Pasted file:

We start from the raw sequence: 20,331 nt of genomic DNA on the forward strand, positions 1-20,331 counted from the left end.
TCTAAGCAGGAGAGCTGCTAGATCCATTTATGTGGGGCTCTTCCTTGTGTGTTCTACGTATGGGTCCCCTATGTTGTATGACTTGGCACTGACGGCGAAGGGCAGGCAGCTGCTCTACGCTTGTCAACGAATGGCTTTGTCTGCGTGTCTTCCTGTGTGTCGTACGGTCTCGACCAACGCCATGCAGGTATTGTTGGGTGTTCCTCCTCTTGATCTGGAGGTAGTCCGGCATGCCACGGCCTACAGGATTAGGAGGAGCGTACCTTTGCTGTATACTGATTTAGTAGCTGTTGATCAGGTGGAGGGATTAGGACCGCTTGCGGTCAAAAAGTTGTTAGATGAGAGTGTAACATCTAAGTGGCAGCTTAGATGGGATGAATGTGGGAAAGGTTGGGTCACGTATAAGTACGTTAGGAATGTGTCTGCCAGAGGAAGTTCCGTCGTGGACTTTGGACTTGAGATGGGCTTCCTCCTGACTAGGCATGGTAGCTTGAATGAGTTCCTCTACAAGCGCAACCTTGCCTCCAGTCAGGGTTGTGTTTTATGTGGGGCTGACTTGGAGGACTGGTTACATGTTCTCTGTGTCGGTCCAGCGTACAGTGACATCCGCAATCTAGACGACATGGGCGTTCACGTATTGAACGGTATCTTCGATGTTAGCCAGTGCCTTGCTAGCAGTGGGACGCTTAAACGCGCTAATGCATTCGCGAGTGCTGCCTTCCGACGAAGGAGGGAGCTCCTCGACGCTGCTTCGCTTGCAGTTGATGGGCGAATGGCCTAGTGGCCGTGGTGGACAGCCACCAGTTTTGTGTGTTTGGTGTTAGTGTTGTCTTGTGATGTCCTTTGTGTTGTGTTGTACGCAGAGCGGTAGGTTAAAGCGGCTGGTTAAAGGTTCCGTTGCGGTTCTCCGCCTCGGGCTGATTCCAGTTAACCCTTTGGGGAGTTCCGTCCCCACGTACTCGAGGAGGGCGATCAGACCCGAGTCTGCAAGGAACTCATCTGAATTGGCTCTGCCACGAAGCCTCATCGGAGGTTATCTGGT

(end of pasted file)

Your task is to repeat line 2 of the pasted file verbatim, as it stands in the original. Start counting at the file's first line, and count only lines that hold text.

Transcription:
TCTAAGCAGGAGAGCTGCTAGATCCATTTATGTGGGGCTCTTCCTTGTGTGTTCTACGTATGGGTCCCCTATGTTGTATGACTTGGCACTGACGGCGAAGGGCAGGCAGCTGCTCTACGCTTGTCAACGAATGGCTTTGTCTGCGTGTCTTCCTGTGTGTCGTACGGTCTCGACCAACGCCATGCAGGTATTGTTGGGTGTTCCTCCTCTTGATCTGGAGGTAGTCCGGCATGCCACGGCCTACAGGATTAGGAGGAGCGTACCTTTGCTGTATACTGATTTAGTAGCTGTTGATCAGGTGGAGGGATTAGGACCGCTTGCGGTCAAAAAGTTGTTAGATGAGAGTGTAACATCTAAGTGGCAGCTTAGATGGGATGAATGTGGGAAAGGTTGGGTCACGTATAAGTACGTTAGGAATGTGTCTGCCAGAGGAAGTTCCGTCGTGGACTTTGGACTTGAGATGGGCTTCCTCCTGACTAGGCATGGTAGCTTGAATGAGTTCCTCTACAAGCGCAACCTTGCCTCCAGTCAGGGTTGTGTTTTATGTGGGGCTGACTTGGAGGACTGGTTACATGTTCTCTGTGTCGGTCCAGCGTACAGTGACATCCGCAATCTAGACGACATGGGCGTTCACGTATTGAACGGTATCTTCGATGTTAGCCAGTGCCTTGCTAGCAGTGGGACGCTTAAACGCGCTAATGCATTCGCGAGTGCTGCCTTCCGACGAAGGAGGGAGCTCCTCGACGCTGCTTCGCTTGCAGTTGATGGGCGAATGGCCTAGTGGCCGTGGTGGACAGCCACCAGTTTTGTGTGTTTGGTGTTAGTGTTGTCTTGTGATGTCCTTTGTGTTGTGTTGTACGCAGAGCGGTAGGTTAAAGCGGCTGGTTAAAGGTTCCGTTGCGGTTCTCCGCCTCGGGCTGATTCCAGTTAACCCTTTGGGGAGTTCCGTCCCCACGTACTCGAGGAGGGCGATCAGACCCGAGTCTGCAAGGAACTCATCTGAATTGGCTCTGCCACGAAGCCTCATCGGAGGTTATCTGGT